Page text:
An investigative paper published this month by researchers at the University of Victoria (UVic) claims the federal government is failing to meaningfully engage with Indigenous knowledge in environmental decision-making.
The paper, Indigenous knowledge and federal environmental assessments in Canada: applying past lessons to the 2019 impact assessment act, published in the journal of FACETS by Lauren Eckert and Nick XEMŦOLTW̱ Claxton, argues that a fundamental shift is needed in how government treats Indigenous rights and knowledge.
Eckert is a UVic PhD candidate, Raincoast Conservation Foundation fellow and Vanier Scholar. Claxton is an assistant professor from UVic’s Faculty of Human and Social Development and elected chief of Tsawout Nation.
The researchers propose that Canada should move toward environmental assessment processes that are Indigenous-led and co-managed.
“Environmental assessment processes have the potential to generate environmentally sound, socially equitable decisions across Canada. But without fundamental shifts in the way current policy relates to, engages with and recognizes the rights of Indigenous peoples and their knowledge, outcomes may continue to generate conflict between federal and Indigenous governments,” the researchers say in a UVic press release. “Indigenous knowledge refers to the complex systems of knowledge, belief and practice that have informed Indigenous environmental stewardship and decision-making for millennia.”
During the research process, a team of colleagues analyzed 19 peer-reviewed papers (published over the last four decades) to understand what obstacles exist between harmonizing Indigenous knowledge and federal environmental assessment processes in Canada.
They identified six categories of obstacles, including historical, legal, political, procedural and resource limitations. They also considered the federal government’s new 2019 Impact Assessment Act with an aim to understand how—if any—of the identified obstacles have been overcome in the recently passed legislation.
According to the press release, the new act mandates the inclusion of Indigenous knowledge in environmental assessment at the federal level, and also dictates that applicants explain how Indigenous knowledge was collected and used in decision-making.
“Our analysis found that the act is a step in the direction towards better relationships between Indigenous knowledge and environmental assessment processes. However, many deep-rooted obstacles still exist,” the researchers state in the press release. “These include the on-going impacts of colonization and the exclusion of Indigenous peoples from decision-making processes, along with the reality that environmental decision-making power is ultimately in the hands of the government.”
The researchers’ key recommendations for how the government should utilize Indigenous knowledge includes co-creating research and monitoring programs with First Nations and providing appropriate funding for the sharing of Indigenous knowledge and adherence to the United Nations Declaration on the Rights of Indigenous Peoples.
“Ultimately, we recommend that Canada’s legislative and federal structures recognize Indigenous-led environmental assessments. A number of examples of these processes exist, and it is through these approaches—led by Indigenous Nations, for Indigenous Nations—that there can be opportunity for equitable knowledge and power-sharing,” states the press release. “For instance, the Squamish Nation partnered with project proponents in a Squamish-led assessment of the Wood Fibre LNG project in 2015. In the same year, the Tsleil-Waututh Nation completed an independently led environmental assessment of the Trans Mountain Expansion project (TMX) based on Tsleil-Waututh values and law.”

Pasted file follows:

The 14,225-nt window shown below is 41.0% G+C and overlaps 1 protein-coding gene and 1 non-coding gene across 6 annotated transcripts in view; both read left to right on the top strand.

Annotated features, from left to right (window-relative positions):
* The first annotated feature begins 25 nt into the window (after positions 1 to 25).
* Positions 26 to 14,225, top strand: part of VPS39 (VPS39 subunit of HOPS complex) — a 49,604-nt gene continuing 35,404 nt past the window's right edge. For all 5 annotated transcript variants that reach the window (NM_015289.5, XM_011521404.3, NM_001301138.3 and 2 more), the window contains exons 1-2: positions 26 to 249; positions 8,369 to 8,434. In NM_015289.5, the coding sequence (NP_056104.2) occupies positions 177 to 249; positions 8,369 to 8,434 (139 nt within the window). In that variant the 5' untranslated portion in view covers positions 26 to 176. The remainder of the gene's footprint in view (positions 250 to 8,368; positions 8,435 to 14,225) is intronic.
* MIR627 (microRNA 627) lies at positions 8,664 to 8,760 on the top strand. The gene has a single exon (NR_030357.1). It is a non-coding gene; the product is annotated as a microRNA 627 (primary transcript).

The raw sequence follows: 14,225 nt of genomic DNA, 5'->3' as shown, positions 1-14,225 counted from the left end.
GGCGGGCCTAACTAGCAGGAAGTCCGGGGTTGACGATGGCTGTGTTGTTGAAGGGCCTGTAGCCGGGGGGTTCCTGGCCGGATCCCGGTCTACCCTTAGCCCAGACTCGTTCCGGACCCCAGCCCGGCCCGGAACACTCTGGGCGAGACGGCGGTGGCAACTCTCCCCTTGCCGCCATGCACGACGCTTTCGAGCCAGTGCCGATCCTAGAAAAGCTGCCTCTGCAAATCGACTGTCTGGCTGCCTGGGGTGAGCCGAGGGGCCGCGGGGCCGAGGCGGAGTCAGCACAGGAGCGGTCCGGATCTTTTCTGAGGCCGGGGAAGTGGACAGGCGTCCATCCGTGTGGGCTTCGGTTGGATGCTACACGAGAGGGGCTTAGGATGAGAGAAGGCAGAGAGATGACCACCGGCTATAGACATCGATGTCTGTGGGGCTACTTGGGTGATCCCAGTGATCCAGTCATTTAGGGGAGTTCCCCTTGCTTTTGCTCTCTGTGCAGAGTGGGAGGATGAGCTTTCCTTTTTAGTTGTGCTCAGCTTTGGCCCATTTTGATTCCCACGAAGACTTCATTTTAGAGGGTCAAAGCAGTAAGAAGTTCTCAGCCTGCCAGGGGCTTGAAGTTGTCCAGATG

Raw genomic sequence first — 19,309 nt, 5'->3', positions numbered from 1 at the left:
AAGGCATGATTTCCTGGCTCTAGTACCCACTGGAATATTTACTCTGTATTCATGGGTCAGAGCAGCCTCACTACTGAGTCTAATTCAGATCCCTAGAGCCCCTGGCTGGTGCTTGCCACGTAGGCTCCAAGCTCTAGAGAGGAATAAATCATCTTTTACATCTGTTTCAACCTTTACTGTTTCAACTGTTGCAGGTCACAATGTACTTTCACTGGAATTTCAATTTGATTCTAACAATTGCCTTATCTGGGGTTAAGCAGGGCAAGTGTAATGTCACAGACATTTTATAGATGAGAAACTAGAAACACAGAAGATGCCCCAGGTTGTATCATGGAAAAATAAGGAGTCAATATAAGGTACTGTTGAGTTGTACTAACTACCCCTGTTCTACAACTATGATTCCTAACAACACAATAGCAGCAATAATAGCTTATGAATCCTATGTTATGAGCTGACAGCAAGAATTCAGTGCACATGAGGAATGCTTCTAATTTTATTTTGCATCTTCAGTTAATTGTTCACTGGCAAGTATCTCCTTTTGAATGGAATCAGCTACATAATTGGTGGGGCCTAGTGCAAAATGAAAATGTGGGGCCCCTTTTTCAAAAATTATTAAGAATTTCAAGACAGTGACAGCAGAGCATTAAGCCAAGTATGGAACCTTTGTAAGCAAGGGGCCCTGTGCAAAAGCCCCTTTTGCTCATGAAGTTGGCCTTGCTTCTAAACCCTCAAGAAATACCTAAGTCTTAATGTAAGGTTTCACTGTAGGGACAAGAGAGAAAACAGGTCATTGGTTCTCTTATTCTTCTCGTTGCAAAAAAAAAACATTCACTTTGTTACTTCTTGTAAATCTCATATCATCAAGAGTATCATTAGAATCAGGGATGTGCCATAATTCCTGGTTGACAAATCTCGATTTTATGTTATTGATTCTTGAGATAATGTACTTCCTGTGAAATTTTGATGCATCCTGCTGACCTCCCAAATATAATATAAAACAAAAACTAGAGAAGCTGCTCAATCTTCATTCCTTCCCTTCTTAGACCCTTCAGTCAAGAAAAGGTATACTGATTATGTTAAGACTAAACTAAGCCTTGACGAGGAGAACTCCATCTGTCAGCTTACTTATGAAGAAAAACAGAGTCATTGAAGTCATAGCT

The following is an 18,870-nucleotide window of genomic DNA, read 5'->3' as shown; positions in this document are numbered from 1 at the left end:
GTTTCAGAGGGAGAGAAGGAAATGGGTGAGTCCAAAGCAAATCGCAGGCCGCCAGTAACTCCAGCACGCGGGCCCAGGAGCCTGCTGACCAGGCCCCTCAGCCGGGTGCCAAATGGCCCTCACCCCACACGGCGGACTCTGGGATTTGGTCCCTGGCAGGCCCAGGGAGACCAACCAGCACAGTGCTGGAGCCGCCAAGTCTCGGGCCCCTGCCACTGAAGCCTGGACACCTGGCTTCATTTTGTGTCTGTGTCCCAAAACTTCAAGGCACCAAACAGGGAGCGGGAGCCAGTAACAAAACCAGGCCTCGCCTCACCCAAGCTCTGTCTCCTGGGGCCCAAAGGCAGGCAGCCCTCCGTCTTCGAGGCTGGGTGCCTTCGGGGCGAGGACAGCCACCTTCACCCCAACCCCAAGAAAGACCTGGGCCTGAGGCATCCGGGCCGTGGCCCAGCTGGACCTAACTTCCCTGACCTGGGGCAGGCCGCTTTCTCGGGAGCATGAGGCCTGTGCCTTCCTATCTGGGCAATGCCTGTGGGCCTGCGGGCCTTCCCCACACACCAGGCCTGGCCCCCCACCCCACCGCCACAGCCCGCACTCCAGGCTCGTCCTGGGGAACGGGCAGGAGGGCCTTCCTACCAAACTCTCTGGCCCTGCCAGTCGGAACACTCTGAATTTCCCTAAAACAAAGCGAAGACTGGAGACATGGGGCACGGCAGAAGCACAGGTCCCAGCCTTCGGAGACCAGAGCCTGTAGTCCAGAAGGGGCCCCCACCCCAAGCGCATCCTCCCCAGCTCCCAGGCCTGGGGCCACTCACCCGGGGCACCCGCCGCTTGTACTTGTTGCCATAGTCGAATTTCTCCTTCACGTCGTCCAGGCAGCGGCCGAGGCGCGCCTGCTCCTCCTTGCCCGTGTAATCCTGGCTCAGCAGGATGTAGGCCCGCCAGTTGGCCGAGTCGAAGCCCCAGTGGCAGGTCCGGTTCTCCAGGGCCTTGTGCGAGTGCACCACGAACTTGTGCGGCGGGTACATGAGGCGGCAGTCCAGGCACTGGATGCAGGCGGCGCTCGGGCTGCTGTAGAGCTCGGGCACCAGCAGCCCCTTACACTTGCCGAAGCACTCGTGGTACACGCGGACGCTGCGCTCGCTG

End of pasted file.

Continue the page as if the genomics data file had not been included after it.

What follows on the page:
Judith Sayers, Nuu-chah-nulth Tribal Council president, believes environmental assessment processes need to be revisited in light of the Declaration on the Rights of Indigenous Peoples.
“First Nations need to be at the table looking at all the environmental issues and the government in turn has to take their concerns very seriously,” Sayers said. “If you look at what’s happening with Wet’suwet’en…If you look at Site C Dam and all the objections, the First Nations up there are not taken seriously and the government just says ‘that’s enough we’re going to approve the project.’ I really think [the government] needs the consent of Indigenous people before they issue an environmental assessment certificate.”
Sayers said obstacles that prevent a positive relationship between some First Nations communities and the government come from the government’s belief that their decision is superior.
“When [government representatives] sit down at the table with Indigenous communities they think that they always have that option to make that final decision, override the objections of First Nations and approve it. Coming to the table with that attitude doesn’t give you a lot of room to negotiate,” Sayers said. “In the clean energy industry in B.C. a lot of the companies have walked away from projects because First Nations have said no…and that’s the kind of attitude I think we need as well from corporations that want to develop.”
Going forward, Sayers believes environmental assessments on First Nations lands need to incorporate Indigenous knowledge with as much or more weight than scientific research.
“There’s a lot of things to be gained by revamping the (environmental assessment) process based on Indigenous values,” Sayers said. “I think things really need to be changed around in a different way than they’re done now. There has to be weight put on Indigenous views and you just don’t see that happening.”
To view Indigenous knowledge and federal environmental assessments in Canada: applying past lessons to the 2019 impact assessment act in full, visit facetsjournal.com.